ALL THAT REMAINS are her feet: Nurse Elizabeth O’Farrell was effectively airbrushed out of history when a photograph of her from the 1916 rising was manipulated.
A member of Cumann na mBan, she was a dispatcher during the Easter Rising for the rebels.
She was a midwife at Holles Street Hospital, and a fierce Republican who stayed in the GPO throughout the rising, and cared for the wounded.
But Nurse O’Farrell was ‘airbrushed’ out of history when her shoes were all that were left remain in the photograph of the 1916 surrender, in which she appeared alongside Padraig Pearse.
O’Farrell’s story is told in Eirebrushed, a new play by Brian Merriman which asks: ‘Can a flawed person be a hero?’.
In the play, Pearse, Roger Casement, Elizabeth Gore Booth and O’Farrell return a century after the Rising to find how their Ireland of equal citizenship has turned out.
Starring Killian Sheridan, Diana O’Connor, Joanne Loague and Stephen Gibson, Eirebrushed tackles the issue of freedom from oppression that inspired a generation to rebel a century ago – and today.
Merriman told TheJournal.ie that the play brings the historical figures into the Ireland of 2014 and examines what they might make of it.
Merriman looks at what they are recorded as saying and writing back in the early 20th century, and through that explores their possible reaction to Ireland today.
It all began last year, when Merriman was in Glasnevin cemetery and saw Elizabeth O’Farrell’s grave – he literally stumbled over it – and the inscription “her lifelong companion and friend Sheila Grenan”.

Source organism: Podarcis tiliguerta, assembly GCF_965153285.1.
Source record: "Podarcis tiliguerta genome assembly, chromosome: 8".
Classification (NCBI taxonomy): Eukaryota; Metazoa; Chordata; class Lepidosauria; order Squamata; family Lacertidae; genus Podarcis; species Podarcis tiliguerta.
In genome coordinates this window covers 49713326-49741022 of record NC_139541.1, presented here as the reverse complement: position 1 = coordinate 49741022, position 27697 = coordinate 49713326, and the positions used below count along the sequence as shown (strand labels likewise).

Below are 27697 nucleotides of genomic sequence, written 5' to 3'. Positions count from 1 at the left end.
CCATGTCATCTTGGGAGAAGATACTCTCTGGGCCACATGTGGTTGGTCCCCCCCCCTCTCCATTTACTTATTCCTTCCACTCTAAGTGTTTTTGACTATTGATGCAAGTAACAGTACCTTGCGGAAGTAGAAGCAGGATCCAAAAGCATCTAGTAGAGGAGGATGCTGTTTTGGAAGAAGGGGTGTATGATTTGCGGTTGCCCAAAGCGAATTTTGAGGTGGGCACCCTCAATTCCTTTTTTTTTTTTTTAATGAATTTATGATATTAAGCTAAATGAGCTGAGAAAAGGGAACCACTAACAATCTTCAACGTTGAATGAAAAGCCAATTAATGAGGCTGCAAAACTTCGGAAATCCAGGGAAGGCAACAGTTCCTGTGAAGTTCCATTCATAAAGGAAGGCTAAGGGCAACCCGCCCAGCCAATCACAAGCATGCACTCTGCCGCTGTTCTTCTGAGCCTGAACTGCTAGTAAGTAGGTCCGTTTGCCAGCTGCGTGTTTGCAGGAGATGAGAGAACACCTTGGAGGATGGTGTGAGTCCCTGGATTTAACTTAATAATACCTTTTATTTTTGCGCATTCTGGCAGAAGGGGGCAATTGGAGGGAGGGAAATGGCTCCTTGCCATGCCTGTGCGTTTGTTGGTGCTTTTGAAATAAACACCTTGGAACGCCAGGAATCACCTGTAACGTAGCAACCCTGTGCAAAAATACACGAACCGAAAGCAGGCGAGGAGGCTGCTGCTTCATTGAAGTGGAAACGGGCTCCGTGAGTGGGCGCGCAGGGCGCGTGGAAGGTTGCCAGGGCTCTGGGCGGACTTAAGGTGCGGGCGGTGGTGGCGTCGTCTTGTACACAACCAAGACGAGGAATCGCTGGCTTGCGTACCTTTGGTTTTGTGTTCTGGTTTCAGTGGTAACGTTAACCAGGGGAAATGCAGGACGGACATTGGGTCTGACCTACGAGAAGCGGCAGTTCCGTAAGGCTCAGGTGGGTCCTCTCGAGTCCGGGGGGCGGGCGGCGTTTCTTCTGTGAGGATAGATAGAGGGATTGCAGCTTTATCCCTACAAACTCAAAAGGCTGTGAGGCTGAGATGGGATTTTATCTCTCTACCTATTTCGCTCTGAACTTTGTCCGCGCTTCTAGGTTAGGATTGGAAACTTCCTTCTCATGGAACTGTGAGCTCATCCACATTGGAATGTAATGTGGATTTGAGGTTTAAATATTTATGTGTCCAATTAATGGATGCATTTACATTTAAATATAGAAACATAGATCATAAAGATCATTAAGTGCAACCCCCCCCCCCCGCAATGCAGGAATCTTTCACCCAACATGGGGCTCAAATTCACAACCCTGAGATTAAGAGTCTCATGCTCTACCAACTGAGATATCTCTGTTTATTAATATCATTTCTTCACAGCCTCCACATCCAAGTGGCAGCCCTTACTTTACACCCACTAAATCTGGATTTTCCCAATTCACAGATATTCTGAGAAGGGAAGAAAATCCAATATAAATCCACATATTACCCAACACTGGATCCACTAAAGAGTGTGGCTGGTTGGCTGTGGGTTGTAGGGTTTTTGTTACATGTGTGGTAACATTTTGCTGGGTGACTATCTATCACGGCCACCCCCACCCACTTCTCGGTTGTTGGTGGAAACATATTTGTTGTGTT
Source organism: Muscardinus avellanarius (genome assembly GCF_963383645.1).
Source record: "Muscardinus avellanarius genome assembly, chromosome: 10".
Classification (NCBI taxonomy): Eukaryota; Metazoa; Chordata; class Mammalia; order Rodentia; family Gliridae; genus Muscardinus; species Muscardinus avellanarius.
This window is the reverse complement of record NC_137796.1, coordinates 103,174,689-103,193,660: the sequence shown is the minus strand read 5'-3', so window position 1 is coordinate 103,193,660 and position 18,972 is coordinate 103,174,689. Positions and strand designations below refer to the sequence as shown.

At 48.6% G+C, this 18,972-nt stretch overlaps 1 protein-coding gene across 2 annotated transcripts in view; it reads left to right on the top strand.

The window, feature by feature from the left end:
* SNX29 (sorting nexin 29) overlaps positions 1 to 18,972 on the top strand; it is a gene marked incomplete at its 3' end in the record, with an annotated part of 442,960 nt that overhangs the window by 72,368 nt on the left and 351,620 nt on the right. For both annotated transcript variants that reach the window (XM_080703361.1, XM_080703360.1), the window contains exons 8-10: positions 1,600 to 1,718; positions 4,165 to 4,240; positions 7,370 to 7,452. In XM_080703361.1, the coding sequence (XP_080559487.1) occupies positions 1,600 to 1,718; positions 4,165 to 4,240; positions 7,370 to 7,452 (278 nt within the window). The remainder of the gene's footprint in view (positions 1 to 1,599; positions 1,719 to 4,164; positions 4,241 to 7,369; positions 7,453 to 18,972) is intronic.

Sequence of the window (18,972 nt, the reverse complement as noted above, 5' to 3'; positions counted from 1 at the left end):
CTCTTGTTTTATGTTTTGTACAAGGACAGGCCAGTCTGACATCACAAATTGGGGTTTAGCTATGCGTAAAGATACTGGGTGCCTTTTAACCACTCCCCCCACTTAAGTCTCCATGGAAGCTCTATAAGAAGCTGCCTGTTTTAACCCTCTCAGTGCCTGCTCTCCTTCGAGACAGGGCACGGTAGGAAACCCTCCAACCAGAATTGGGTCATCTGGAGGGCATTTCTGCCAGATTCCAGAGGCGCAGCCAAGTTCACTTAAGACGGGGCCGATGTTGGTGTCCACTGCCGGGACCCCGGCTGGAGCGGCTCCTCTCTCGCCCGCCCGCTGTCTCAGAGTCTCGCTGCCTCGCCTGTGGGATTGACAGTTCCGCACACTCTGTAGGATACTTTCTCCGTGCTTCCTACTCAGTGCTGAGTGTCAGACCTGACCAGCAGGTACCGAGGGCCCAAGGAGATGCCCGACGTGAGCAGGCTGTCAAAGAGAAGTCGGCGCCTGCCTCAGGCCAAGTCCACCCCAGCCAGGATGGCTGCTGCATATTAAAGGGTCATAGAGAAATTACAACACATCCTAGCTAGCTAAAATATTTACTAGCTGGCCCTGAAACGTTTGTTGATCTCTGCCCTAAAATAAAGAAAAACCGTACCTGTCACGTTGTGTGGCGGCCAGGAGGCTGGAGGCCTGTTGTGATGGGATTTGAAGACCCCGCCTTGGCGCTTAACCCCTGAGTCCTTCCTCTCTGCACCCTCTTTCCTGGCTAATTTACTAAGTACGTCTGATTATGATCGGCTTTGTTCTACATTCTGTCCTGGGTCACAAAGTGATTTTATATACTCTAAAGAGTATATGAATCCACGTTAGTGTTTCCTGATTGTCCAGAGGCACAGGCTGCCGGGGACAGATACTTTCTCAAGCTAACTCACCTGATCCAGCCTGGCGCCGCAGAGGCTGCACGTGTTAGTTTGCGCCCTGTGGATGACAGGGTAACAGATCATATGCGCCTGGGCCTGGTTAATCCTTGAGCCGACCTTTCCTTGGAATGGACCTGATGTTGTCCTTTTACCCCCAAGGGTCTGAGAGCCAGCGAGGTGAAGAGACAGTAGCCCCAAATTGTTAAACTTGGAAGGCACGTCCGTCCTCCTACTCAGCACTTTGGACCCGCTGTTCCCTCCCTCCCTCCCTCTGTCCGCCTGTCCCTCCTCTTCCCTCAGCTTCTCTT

He thought this might have meant the women were in a relationship, and had this confirmed by a biographer of Eva Gore Booth.
Merriman said that O’Farrell was “remarkable” in her involvement in the surrender.
She literally grabbed a red cross and a white rag and walked out into Moore St where they were killing people, and looked at the general in the eye.
Not only was she airbrushed out of the photo, but she was effectively written out of the usual depictions of the surrender. “The amazing thing was none of us learned about her,” said Merriman.
The play is a four-hander, exploring issues such as identity, being a free person, and what a “Republic of equals” actually means.
“Did we replace the British aristocracy with papal princes?” Merriman asks. “Did we replace a political oppressor with a conscious oppressor? Now that all of that is unraveling, is there now space to look at that?”
To be gay is something that “would have been abhored in the Ireland of 1916″, said Merrimen. The sexuality of Pearse, Roger Casement, Elizabeth Gore Booth and O’Farrell is examined in the play.
The play looks at how Roger Casement was treated, for example, because of being homosexual.
At the end of the play, the characters “address the modern generation,” said Merriman. For this, he uses their own words.
Here’s O’Farrell’s story in her own words, which includes her memories of the surrender.
Airbrushed photos in history
There is a long history of photographs being tampered with or airbrushed.
For example, Stalin had his enemy Nikolai Yezhov removed from a photo of the two of them:
18th US President Ulysses S Grant had his face put on someone else’s body, in a new location, for this Civil War-era photograph:
The mystery is solved by the US Library of Congress here.
This photograph of Abraham Lincoln is his head on politician John Calhoun’s body:
Adolf Hitler had Joseph Goebbels airbrushed out of this 1937 photo (except his left shoulder):
Mussolini was obviously a bit sensitive about having a handler deal with his horse, so he airbrushed him out:
You can catch Eirebrushed at the New Theatre, 5-10 May at 7.30pm and 2.30pm on Bank Holiday Monday (5 May) and Saturday (10 May). Tickets are €10/15